I noticed that too. CB7 went through a long process on this more than a year ago, before requesting DOT to do a complete streets study that would include bike lanes. I’m extremely disappointed with Polly Trottenberg’s DOT’s cavalier attitude towards putting cyclists in harm’s way, but this community board has heard significant support and pleas for a safe bike lane up Amsterdam Ave. If DOT comes back with no bike infrastructure, in lieu of a double-wide parking lane for the Fresh Direct trucks, it would be a complete misreading of what the community asked for. This was discussed practically to death. There is strong and deep local support for the Amsterdam Ave bike lane.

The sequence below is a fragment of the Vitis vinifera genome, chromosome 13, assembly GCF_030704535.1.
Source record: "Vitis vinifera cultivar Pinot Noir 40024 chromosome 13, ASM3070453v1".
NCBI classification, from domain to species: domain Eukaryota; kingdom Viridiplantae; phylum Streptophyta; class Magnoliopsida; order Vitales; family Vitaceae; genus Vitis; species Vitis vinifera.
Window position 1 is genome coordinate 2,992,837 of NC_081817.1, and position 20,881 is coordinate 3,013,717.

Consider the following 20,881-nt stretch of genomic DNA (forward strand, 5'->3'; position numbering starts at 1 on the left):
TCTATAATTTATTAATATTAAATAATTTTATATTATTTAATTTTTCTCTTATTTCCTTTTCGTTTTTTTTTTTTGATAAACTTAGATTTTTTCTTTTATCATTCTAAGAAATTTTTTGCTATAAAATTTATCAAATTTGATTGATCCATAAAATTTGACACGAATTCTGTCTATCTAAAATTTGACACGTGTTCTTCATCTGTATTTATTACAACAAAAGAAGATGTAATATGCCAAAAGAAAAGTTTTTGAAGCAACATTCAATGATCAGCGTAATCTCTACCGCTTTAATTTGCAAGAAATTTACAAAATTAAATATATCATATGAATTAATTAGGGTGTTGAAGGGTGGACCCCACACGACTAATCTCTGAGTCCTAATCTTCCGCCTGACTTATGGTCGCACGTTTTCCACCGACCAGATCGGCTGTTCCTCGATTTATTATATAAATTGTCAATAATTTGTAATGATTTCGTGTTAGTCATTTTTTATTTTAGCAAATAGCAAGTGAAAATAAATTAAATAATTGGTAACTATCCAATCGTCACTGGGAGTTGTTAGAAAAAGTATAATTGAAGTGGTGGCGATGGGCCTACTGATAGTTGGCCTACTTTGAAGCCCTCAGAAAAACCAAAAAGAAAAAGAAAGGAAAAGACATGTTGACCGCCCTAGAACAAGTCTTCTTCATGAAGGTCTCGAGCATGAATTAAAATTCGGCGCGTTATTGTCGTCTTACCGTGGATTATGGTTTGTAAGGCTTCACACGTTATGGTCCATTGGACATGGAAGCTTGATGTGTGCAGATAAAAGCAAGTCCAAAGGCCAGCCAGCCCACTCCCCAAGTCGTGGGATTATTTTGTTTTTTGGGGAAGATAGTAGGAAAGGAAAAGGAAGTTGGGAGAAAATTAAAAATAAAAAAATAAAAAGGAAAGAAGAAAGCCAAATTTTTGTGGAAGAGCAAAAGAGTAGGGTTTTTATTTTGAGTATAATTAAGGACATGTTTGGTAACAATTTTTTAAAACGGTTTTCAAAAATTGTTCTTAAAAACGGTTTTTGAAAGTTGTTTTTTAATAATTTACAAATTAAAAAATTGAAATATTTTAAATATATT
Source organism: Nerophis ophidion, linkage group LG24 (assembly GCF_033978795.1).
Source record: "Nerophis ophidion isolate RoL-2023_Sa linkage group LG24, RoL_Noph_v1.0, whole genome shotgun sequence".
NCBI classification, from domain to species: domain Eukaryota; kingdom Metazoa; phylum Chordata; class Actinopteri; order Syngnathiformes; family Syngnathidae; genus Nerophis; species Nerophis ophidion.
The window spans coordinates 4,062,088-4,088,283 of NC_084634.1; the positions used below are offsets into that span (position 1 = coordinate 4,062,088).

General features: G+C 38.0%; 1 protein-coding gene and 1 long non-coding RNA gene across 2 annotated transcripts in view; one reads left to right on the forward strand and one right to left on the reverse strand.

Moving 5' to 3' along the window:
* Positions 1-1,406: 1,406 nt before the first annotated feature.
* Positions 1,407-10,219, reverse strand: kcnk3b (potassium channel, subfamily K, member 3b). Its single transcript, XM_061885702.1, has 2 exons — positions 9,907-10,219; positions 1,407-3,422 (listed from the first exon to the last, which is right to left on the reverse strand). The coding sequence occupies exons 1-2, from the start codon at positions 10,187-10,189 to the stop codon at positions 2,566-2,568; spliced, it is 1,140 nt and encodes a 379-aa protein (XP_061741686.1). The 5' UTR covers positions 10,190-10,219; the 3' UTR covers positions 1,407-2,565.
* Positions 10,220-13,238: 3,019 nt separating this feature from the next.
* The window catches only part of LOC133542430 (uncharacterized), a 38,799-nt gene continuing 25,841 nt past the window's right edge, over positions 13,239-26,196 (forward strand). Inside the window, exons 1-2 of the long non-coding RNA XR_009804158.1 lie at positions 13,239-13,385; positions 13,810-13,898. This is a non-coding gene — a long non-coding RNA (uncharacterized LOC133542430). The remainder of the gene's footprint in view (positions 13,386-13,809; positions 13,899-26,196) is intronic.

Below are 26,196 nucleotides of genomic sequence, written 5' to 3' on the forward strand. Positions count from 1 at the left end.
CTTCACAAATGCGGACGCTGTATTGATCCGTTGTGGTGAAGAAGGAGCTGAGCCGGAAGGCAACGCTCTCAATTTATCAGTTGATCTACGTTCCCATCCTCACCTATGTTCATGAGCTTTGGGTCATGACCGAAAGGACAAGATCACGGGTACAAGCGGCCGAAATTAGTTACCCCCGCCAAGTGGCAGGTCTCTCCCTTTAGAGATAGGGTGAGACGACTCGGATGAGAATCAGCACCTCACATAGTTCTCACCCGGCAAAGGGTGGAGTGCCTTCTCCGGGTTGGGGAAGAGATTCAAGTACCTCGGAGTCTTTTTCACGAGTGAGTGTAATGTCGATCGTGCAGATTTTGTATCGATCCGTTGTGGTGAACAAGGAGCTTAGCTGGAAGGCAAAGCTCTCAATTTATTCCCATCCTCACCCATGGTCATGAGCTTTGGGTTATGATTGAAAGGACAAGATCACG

• Mat50

    Where’s Bratton? Hopefully charging Cy Vance for theft of services.

  • Maggie

    Also, huge thank you to de Blasio for finally speaking up on this again. I so appreciate it. We need leadership and a lot of sunlight on this issue, plus lots more prodding for the DAs. More please, BDB.

  • Kevin Love

    Data? Facts? Obviously you are not in politics.

  • Liz Patek